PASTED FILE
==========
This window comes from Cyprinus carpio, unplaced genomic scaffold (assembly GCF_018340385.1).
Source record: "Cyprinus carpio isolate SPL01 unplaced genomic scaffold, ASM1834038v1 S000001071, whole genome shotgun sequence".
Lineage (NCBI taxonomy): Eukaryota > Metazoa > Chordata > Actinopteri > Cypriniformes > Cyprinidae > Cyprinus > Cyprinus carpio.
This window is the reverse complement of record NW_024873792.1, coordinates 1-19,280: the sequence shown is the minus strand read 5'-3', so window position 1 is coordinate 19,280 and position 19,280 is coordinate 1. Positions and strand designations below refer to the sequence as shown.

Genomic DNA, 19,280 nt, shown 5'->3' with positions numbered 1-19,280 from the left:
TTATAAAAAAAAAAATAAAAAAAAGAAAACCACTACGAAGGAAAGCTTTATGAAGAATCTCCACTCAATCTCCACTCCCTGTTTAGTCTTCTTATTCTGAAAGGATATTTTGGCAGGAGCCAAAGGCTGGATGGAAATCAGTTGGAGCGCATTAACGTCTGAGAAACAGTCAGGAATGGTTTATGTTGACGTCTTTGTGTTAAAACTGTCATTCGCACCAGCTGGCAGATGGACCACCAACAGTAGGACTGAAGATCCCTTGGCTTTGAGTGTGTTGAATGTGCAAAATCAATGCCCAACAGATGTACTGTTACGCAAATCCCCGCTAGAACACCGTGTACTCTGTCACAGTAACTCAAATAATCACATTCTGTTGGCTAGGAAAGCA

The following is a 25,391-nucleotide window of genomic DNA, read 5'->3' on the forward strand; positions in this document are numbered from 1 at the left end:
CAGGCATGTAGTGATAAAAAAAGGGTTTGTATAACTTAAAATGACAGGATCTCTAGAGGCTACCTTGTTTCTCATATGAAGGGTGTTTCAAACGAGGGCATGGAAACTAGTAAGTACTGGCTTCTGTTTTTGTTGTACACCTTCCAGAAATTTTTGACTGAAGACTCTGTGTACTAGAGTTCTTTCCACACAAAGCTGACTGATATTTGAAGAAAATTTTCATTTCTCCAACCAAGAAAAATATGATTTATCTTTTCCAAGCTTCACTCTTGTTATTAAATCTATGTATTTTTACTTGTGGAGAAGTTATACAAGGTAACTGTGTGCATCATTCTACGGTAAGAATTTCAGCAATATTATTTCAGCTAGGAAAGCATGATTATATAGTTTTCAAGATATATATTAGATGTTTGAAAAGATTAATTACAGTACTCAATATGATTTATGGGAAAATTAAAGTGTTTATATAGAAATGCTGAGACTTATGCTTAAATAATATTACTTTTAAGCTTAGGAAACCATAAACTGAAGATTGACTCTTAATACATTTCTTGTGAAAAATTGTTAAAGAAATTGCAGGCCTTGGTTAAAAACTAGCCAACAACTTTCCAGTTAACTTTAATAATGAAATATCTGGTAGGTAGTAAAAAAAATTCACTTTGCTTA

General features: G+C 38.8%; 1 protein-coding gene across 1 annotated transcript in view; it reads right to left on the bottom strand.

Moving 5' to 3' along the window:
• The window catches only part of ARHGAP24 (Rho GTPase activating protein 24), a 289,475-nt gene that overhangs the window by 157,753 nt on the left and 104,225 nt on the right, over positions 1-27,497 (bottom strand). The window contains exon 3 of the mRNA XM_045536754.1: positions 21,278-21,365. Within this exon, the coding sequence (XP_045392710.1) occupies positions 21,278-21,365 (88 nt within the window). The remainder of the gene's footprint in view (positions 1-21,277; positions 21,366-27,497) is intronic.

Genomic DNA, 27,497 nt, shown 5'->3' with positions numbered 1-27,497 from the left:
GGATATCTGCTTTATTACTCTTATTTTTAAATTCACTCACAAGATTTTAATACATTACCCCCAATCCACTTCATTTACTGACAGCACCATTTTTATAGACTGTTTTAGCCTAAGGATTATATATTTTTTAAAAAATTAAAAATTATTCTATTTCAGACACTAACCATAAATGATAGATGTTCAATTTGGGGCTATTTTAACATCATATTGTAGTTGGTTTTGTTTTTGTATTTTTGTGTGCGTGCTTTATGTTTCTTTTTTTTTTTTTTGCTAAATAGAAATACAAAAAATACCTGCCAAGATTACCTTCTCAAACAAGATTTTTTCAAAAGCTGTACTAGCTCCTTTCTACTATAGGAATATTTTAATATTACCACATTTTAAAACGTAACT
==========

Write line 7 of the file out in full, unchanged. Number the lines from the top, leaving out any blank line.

The following is a 25,391-nucleotide window of genomic DNA, read 5'->3' on the forward strand; positions in this document are numbered from 1 at the left end: